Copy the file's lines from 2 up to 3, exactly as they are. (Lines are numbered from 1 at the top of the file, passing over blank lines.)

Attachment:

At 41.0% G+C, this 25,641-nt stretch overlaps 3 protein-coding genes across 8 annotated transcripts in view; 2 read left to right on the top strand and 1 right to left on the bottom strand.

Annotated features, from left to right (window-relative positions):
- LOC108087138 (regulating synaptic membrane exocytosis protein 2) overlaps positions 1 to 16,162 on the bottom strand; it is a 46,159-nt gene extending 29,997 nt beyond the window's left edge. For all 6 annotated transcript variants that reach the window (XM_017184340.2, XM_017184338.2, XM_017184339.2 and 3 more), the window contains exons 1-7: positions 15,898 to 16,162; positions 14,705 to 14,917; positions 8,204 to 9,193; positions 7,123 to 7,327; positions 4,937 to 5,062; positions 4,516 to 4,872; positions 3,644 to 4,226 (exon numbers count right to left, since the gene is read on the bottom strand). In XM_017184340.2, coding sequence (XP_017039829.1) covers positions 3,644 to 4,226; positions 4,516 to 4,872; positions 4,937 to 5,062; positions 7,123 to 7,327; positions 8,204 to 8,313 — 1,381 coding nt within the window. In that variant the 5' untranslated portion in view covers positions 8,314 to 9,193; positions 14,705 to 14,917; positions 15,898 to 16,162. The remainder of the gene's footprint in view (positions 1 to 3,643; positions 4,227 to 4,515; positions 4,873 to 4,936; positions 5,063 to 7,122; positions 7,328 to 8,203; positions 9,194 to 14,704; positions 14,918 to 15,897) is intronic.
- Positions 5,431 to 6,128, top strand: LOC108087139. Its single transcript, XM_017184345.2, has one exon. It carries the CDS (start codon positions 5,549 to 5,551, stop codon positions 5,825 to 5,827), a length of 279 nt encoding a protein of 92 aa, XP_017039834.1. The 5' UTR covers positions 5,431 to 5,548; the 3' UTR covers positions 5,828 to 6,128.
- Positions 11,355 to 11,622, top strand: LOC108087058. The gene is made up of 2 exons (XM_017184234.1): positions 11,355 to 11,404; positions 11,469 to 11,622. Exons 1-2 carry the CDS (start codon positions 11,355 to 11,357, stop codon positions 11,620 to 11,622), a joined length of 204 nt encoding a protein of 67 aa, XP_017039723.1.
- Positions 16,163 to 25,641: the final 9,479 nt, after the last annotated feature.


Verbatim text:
Annotated features, from left to right (window-relative positions):
- LOC108087138 (regulating synaptic membrane exocytosis protein 2) overlaps positions 1 to 16,162 on the bottom strand; it is a 46,159-nt gene extending 29,997 nt beyond the window's left edge. For all 6 annotated transcript variants that reach the window (XM_017184340.2, XM_017184338.2, XM_017184339.2 and 3 more), the window contains exons 1-7: positions 15,898 to 16,162; positions 14,705 to 14,917; positions 8,204 to 9,193; positions 7,123 to 7,327; positions 4,937 to 5,062; positions 4,516 to 4,872; positions 3,644 to 4,226 (exon numbers count right to left, since the gene is read on the bottom strand). In XM_017184340.2, coding sequence (XP_017039829.1) covers positions 3,644 to 4,226; positions 4,516 to 4,872; positions 4,937 to 5,062; positions 7,123 to 7,327; positions 8,204 to 8,313 — 1,381 coding nt within the window. In that variant the 5' untranslated portion in view covers positions 8,314 to 9,193; positions 14,705 to 14,917; positions 15,898 to 16,162. The remainder of the gene's footprint in view (positions 1 to 3,643; positions 4,227 to 4,515; positions 4,873 to 4,936; positions 5,063 to 7,122; positions 7,328 to 8,203; positions 9,194 to 14,704; positions 14,918 to 15,897) is intronic.